Our news journalists obtained a quote from the research from Fukushima Medical University, "Thirty patients with relapsed/refractory/poor-risk non-Hodgkin lymphoma (NHL n = 27) or Hodgkin lymphoma (HD n = 3) were uniformly treated with an MCVC regimen and underwent auto-SCT. The median follow-up duration of the surviving patients was 67 months (56-133 months). The major toxicities were anorexia (94 %), diarrhea (80 %), nausea (79 %), febrile neutropenia (70 %), alopecia (67 %) and mucositis (60 %). Three patients developed severe left ventricular dysfunction, and two patients developed severe sinusoidal obstructive syndrome (SOS). Of these patients, two died without disease progression. Treatment-related mortality was 6.6 %. Late-onset adverse events including two cases of cytomegalovirus pneumonia and one of interstitial pneumonia were observed. In DLBCL (n = 13) and transformed FL (n = 2) patients, OS and EFS at 3 years were 72 and 46 %, respectively. These results suggest that the MCVC regimen followed by auto-SCT is a feasible and tolerable therapy for relapsed/refractory malignant lymphoma. However, cardiac toxicity due to high-dose cyclophosphamide and development of SOS can occur and should be carefully monitored."
According to the news editors, the research concluded: "Further follow-up is needed to evaluate the long-term efficacy and safety of this regimen."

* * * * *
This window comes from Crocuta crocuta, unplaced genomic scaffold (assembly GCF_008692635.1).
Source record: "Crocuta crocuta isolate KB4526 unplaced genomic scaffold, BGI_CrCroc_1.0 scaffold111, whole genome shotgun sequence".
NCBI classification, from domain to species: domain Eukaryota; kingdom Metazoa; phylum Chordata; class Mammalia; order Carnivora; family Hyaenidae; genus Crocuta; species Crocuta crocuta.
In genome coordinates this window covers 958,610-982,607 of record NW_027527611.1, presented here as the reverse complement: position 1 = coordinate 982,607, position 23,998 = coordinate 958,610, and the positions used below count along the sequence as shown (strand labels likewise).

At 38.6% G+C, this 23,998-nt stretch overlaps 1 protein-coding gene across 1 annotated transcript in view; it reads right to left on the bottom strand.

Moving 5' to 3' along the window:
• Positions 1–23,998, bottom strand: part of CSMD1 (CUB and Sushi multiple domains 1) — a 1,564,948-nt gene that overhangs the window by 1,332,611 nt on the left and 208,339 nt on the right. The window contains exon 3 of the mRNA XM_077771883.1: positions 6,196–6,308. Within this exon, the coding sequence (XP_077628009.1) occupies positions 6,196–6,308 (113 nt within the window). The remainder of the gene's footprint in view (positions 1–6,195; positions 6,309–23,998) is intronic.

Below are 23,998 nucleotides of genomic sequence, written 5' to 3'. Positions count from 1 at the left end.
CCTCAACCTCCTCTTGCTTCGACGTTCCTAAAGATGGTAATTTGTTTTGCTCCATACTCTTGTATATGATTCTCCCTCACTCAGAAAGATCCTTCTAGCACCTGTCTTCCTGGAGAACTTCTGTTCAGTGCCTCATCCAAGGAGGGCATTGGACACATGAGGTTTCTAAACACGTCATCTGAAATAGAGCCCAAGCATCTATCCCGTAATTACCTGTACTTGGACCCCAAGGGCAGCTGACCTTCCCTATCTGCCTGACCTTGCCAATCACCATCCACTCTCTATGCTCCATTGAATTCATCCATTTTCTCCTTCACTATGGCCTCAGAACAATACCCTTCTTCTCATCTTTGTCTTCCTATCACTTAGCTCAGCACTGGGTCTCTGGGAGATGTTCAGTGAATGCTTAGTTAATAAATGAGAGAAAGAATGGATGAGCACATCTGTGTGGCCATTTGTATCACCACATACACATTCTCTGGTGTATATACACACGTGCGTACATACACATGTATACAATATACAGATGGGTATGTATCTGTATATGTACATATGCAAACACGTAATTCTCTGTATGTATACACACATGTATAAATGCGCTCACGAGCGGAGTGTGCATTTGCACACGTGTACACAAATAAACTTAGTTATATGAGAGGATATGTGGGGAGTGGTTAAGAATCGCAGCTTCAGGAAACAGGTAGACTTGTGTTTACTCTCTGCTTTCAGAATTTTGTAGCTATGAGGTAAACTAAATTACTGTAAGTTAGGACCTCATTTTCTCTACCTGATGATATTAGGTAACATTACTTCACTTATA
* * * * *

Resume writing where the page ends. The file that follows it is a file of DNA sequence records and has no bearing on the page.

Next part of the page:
For more information on this research see: Safety and feasibility of high-dose ranimustine (MCNU), carboplatin, etoposide, and cyclophosphamide (MCVC) therapy followed by autologous stem cell transplantation for malignant lymphoma. International Journal of Hematology, 2012;96(5):624-630. International Journal of Hematology can be contacted at: Springer Japan Kk, Chiyoda First Bldg East, 3-8-1 Nishi-Kanda, Chiyoda-Ku, Tokyo, 101-0065, Japan. (Springer - www.springer.com; International Journal of Hematology - www.springerlink.com/content/0925-5710/)
The news correspondents report that additional information may be obtained from Y. Kameoka, Fukushima Med Univ, Dept. of Cardiol & Hematol, Fukushima, Japan.
Keywords for this news article include: Asia, Antineoplastics, Pharmaceuticals, Japan, Drugs, Therapy, Lymphoma, Oncology, Fukushima, Carboplatin, Hydrocarbons, Cyclophosphamide, Alkylating Agents, Mustard Compounds, Lymphatic Diseases, Stem Cell Research, Hematology Research, Phosphoramide Mustards, Organoplatinum Compounds, Immunoproliferative Disorders
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